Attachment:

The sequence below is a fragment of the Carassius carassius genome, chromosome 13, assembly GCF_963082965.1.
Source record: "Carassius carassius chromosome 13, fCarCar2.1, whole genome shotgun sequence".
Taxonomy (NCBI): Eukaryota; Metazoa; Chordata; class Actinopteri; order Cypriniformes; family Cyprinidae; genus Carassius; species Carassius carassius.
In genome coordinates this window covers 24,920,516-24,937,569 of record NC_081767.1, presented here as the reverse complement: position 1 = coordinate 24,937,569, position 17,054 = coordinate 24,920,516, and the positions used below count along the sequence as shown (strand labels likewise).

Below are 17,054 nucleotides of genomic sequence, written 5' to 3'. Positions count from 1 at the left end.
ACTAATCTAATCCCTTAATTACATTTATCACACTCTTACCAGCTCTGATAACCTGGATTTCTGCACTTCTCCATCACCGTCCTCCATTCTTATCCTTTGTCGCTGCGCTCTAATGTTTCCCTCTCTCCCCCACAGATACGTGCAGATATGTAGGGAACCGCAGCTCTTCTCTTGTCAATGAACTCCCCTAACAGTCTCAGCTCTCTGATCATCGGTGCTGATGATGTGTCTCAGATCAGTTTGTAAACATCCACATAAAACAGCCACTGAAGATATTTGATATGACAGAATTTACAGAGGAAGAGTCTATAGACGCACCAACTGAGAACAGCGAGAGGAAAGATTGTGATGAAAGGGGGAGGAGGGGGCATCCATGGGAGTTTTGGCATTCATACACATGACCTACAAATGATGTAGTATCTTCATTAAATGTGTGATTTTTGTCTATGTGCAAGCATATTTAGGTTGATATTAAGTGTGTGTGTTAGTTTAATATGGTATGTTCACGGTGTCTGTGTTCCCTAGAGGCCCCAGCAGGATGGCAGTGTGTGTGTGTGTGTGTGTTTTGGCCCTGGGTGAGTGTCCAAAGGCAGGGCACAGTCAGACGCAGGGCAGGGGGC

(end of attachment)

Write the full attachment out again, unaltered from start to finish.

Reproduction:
The sequence below is a fragment of the Carassius carassius genome, chromosome 13, assembly GCF_963082965.1.
Source record: "Carassius carassius chromosome 13, fCarCar2.1, whole genome shotgun sequence".
Taxonomy (NCBI): Eukaryota; Metazoa; Chordata; class Actinopteri; order Cypriniformes; family Cyprinidae; genus Carassius; species Carassius carassius.
In genome coordinates this window covers 24,920,516-24,937,569 of record NC_081767.1, presented here as the reverse complement: position 1 = coordinate 24,937,569, position 17,054 = coordinate 24,920,516, and the positions used below count along the sequence as shown (strand labels likewise).

Below are 17,054 nucleotides of genomic sequence, written 5' to 3'. Positions count from 1 at the left end.
ACTAATCTAATCCCTTAATTACATTTATCACACTCTTACCAGCTCTGATAACCTGGATTTCTGCACTTCTCCATCACCGTCCTCCATTCTTATCCTTTGTCGCTGCGCTCTAATGTTTCCCTCTCTCCCCCACAGATACGTGCAGATATGTAGGGAACCGCAGCTCTTCTCTTGTCAATGAACTCCCCTAACAGTCTCAGCTCTCTGATCATCGGTGCTGATGATGTGTCTCAGATCAGTTTGTAAACATCCACATAAAACAGCCACTGAAGATATTTGATATGACAGAATTTACAGAGGAAGAGTCTATAGACGCACCAACTGAGAACAGCGAGAGGAAAGATTGTGATGAAAGGGGGAGGAGGGGGCATCCATGGGAGTTTTGGCATTCATACACATGACCTACAAATGATGTAGTATCTTCATTAAATGTGTGATTTTTGTCTATGTGCAAGCATATTTAGGTTGATATTAAGTGTGTGTGTTAGTTTAATATGGTATGTTCACGGTGTCTGTGTTCCCTAGAGGCCCCAGCAGGATGGCAGTGTGTGTGTGTGTGTGTGTTTTGGCCCTGGGTGAGTGTCCAAAGGCAGGGCACAGTCAGACGCAGGGCAGGGGGC